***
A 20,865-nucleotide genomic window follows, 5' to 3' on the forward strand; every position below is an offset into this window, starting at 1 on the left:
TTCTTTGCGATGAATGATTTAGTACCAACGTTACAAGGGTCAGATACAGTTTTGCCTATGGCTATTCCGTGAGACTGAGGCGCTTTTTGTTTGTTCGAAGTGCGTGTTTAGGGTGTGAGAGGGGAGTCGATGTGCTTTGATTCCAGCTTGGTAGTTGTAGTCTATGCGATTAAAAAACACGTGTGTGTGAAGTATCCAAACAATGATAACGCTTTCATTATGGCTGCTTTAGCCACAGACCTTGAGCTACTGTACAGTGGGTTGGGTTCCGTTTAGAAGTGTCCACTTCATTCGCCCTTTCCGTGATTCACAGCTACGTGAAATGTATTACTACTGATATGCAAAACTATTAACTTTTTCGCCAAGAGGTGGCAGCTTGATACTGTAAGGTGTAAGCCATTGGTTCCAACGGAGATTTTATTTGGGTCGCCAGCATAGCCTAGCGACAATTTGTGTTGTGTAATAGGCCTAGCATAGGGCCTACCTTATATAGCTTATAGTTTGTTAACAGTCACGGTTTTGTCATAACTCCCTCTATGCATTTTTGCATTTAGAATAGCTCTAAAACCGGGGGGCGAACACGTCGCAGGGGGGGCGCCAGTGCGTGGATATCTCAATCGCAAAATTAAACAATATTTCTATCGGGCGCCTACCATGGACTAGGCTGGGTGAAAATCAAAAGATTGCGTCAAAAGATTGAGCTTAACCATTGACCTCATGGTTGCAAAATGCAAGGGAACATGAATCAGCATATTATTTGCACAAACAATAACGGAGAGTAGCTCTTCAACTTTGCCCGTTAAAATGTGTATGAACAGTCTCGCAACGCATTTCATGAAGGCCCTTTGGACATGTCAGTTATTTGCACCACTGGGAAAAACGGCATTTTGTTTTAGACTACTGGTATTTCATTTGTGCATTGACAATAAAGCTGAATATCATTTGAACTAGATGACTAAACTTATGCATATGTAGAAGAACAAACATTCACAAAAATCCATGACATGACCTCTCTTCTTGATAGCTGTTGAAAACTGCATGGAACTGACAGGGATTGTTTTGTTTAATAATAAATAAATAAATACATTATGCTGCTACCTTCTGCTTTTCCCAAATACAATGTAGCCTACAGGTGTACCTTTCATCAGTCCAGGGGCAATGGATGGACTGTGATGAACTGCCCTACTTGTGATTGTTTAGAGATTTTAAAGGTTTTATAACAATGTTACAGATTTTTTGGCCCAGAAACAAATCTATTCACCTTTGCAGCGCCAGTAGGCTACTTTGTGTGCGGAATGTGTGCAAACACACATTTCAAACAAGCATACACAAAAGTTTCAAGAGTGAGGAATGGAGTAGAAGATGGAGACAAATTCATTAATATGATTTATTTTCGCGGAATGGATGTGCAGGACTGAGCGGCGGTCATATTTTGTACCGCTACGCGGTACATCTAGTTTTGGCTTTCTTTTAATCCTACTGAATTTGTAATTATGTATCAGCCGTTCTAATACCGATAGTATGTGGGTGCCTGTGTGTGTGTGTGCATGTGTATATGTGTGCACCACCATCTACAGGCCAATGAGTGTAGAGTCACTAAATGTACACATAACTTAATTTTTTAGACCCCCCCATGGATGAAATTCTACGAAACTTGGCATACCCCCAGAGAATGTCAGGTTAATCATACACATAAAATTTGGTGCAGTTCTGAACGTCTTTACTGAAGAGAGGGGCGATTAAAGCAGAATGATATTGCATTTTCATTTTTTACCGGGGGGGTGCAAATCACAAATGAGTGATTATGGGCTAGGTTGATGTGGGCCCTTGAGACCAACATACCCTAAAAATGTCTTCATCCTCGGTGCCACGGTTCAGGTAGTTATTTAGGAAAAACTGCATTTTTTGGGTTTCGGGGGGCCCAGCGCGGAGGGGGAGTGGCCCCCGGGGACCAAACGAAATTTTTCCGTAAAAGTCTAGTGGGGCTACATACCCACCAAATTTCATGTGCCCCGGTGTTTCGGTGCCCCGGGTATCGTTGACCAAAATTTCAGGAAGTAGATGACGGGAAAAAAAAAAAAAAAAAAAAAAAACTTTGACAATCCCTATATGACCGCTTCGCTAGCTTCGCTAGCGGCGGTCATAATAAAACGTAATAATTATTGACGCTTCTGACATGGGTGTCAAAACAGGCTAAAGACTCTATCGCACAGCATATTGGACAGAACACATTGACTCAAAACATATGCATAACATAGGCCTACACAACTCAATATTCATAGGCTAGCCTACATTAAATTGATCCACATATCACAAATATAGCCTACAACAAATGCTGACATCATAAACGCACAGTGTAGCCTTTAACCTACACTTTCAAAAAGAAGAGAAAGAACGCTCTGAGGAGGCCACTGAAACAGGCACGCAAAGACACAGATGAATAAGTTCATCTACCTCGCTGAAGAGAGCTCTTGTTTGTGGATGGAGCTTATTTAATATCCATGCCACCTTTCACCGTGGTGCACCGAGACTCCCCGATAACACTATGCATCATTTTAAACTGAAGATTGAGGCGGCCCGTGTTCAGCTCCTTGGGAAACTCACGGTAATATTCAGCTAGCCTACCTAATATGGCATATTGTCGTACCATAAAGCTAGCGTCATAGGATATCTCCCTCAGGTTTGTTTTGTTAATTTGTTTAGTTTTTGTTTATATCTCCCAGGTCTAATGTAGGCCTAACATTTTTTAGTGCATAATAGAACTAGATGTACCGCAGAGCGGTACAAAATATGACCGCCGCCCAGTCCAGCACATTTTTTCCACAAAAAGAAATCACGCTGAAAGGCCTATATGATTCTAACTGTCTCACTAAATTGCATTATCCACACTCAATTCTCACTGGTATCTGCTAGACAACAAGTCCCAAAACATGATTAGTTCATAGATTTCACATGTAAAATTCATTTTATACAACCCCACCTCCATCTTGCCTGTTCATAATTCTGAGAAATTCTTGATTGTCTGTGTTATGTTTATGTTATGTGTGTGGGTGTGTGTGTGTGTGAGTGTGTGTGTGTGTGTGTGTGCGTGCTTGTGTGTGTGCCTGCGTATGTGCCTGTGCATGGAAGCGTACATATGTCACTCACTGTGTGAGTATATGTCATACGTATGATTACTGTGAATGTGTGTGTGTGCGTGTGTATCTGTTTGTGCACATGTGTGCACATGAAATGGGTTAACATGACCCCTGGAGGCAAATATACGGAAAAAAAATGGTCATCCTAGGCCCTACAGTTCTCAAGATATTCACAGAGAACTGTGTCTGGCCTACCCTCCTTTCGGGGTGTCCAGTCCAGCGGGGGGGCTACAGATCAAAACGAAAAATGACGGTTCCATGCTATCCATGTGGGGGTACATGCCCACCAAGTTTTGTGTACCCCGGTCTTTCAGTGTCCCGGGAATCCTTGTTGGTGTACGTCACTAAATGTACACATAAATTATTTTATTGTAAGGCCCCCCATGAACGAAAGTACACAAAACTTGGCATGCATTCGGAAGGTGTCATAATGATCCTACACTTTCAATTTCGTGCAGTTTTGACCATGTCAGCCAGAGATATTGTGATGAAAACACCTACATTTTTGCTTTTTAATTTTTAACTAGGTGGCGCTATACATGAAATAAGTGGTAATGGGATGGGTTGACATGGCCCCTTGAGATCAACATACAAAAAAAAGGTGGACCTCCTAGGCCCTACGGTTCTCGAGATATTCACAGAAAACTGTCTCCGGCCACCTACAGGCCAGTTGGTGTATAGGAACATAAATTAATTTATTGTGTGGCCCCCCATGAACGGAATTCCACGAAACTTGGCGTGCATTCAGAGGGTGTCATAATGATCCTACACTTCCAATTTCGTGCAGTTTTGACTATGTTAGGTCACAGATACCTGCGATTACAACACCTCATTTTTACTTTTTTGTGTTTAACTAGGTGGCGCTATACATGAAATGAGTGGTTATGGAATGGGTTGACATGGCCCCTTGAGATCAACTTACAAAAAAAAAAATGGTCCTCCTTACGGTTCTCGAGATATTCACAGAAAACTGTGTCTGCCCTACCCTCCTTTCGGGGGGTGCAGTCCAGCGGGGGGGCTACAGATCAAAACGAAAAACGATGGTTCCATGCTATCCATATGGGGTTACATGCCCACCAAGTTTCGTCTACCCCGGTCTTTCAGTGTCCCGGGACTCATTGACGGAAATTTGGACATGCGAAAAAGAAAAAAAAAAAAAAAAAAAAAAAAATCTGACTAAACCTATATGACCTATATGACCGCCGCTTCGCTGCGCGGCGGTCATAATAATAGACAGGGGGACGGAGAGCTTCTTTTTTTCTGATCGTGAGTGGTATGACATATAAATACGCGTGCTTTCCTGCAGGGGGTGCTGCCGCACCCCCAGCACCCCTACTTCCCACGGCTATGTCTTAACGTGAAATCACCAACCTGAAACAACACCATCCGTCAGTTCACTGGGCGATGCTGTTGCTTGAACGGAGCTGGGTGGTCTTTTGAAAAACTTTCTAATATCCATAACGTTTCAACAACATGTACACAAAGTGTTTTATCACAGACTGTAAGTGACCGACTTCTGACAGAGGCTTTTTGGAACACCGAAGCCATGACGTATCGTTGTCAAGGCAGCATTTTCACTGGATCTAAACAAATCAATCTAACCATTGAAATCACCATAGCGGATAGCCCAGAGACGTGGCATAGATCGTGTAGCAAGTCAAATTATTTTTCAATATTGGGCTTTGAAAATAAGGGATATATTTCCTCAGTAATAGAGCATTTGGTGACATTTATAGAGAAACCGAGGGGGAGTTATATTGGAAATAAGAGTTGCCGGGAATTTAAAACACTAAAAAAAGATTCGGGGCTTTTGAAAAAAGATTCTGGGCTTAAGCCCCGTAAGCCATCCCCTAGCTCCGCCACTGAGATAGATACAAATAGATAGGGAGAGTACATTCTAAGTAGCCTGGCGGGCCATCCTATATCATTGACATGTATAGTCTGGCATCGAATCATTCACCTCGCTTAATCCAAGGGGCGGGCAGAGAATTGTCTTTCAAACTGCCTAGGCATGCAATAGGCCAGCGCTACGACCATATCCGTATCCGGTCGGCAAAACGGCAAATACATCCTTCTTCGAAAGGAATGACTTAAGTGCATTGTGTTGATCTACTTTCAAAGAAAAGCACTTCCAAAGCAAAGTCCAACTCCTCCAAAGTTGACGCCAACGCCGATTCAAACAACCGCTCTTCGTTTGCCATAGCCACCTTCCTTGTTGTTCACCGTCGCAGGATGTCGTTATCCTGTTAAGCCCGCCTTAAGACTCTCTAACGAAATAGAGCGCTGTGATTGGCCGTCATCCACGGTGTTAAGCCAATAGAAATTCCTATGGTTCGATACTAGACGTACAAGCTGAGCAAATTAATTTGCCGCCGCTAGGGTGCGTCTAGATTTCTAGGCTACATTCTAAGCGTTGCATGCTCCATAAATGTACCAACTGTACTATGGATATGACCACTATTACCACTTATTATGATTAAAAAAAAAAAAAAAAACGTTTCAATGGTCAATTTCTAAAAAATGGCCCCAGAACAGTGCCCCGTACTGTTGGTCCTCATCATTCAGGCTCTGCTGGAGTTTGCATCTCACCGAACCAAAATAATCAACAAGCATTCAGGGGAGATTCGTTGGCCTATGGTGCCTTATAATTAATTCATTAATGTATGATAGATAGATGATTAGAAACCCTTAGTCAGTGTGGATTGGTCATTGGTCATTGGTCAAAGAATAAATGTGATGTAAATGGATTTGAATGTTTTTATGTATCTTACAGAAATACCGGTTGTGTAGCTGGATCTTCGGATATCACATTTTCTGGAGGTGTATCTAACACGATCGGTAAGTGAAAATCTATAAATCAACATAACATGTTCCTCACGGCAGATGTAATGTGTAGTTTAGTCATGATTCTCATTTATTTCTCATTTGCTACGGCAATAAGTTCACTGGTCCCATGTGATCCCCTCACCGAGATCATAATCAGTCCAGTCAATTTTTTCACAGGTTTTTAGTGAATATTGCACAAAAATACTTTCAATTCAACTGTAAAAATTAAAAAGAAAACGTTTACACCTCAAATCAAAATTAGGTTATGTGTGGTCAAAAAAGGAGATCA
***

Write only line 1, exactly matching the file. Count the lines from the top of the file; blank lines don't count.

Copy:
A 20,865-nucleotide genomic window follows, 5' to 3' on the forward strand; every position below is an offset into this window, starting at 1 on the left: